Listening to music wasn’t just an opportunity to think about boys. Actually, I’m not sure listening to music was ever about the boys. It was about me. Listening to music was introspective.
A chance to think about myself and my place in the world. My relationships and my self-concept. Listening to music gave me a chance to process events in my life and establish my identity. Though, apparently, my identity required maintenance.
This is not a new concept for me.
Many, many years ago I was sitting in a psychology class. A guest speaker was brought in who was somewhere in the process of gender reassignment. I was blown away. Up until that moment, I had honestly thought that all ‘the gays’ (and I still thought in those terms) were in California. I had never questioned the far-right rhetoric. For the longest time, I sat in that class, looking at the speaker, with my jaw hanging open. I just didn’t suspect that anyone outside of the Fox News image of the ‘good American’ could be in MY home state. As I sat there, confronted with the idea that ‘those people’ were REAL people, I realized that I knew nothing. “I need to get out more” just kept running through my head. Shortly after that class, I applied for AmeriCorps.
When I began AmeriCorps, I began by getting on an airplane (which I had done exactly two times – to DC on a field trip, and home from DC on that same field trip), flying to a city I’d never seen, thousands of miles from any place I’d even seen before, hoping that someone I’d never met would be at the airport to direct me. My team consisted of 5 girls just like me, two guys I did not at ALL understand, and one guy who was (!!!) bisexual! Hallelujah! The holy grail of the ‘others’! Turns out, most of my lessons learned that year were taught by the people I was serving, not those I served with. (I feel like there’s a spiritual lesson here that I haven’t really pulled through yet) But while learning about all of these people who were different than me, and while living with the people I was working with and working for, I began forming my own ideas. Slowly, those ideas built up into something more. A capable, independent woman.
After AmeriCorps, I moved to Denver. With no job, almost no savings, no help, no furniture, and only 2 acquaintances. I held my head high. My confidence was not ill-founded. When I walked down the street (because I didn’t have a car) I carried a sense of self.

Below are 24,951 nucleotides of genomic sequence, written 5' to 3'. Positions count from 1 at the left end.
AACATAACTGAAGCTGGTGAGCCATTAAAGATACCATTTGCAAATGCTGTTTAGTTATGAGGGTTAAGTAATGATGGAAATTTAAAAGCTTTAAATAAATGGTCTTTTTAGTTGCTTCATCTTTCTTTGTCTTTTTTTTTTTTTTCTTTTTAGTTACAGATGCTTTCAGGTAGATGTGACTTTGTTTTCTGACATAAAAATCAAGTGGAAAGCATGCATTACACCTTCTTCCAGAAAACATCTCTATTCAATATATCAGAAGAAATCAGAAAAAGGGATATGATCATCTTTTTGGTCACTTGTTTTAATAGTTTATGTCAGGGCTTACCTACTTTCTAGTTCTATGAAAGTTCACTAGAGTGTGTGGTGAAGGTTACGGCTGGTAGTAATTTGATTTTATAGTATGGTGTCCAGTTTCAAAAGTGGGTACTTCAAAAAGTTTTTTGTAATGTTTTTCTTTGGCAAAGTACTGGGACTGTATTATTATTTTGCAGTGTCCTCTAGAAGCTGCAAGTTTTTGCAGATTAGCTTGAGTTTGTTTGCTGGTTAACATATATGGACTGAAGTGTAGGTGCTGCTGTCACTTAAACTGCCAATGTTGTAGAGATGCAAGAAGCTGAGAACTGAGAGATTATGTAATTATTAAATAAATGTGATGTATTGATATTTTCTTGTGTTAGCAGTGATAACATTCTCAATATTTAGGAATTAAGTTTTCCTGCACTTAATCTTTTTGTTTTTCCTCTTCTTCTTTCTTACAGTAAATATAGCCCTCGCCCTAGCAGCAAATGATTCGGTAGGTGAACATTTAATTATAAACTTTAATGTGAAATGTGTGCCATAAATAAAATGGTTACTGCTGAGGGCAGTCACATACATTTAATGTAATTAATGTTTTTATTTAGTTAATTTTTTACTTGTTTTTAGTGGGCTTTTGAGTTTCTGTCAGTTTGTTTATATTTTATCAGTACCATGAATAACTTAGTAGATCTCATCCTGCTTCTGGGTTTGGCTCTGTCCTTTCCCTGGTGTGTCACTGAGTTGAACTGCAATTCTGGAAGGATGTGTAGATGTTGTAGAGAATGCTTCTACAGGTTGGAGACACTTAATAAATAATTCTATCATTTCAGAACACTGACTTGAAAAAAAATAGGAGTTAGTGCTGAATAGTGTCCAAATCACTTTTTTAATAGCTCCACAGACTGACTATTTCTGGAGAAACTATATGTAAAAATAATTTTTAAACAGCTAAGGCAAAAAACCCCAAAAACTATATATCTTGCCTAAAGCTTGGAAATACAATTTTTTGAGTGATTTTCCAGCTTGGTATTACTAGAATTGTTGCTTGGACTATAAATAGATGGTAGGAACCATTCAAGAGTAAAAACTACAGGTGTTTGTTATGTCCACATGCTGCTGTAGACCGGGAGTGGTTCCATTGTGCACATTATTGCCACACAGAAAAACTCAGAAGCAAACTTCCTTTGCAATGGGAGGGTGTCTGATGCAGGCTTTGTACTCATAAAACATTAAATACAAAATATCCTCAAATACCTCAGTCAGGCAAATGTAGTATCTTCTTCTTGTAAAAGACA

Over the next few years, my objective measure of independence fluxuated. Sometimes I was unemployed or getting married or otherwise changing. My confidence in my own abilities would ebb and flow or wax and wane. And always, always, I could regain my status within my own estimation if I took a walk listening to the right tunes. Not a wandering amble through a park, but walking to take care of business. Getting somewhere. With every step. That would always bring back some chutspa. In the past, I attributed this to the walking, but now I think it might be tied more to the music.
The beat pushed my footsteps, my mood, and my confidence. The beat spurred me on.
We all know that confidence is tied to sexuality. And certainly motherhood has brought me into new realms of insecurity. Previously unheard of levels of questioning. I suppose we could simplify the whole thing by saying that music gives me confidence (borrow much?) and that confidence is tied to sexuality. But that’s just not sexy.
It’s true though that motherhood has affected my sexuality through my confidence. Which is strange. I’m not insecure in my parenting, I’m not insecure in my body, but somehow I wind up insecure as a new mother. I know I’m an excellent mother. But I question individual decisions. The little ones. But those must add up. I question my decisions in an attempt to better myself. Eventually, I was questioning my own worth. Questioning my intuition led to undermining my self-confidence.
And without a regular influx of confidence borrowed from the right artists, I was letting my levels get lower and lower.
I’d come up with an ending for this post, but I’ve already had to stop to feed the baby three times, and I really want to go curl up with my husband instead.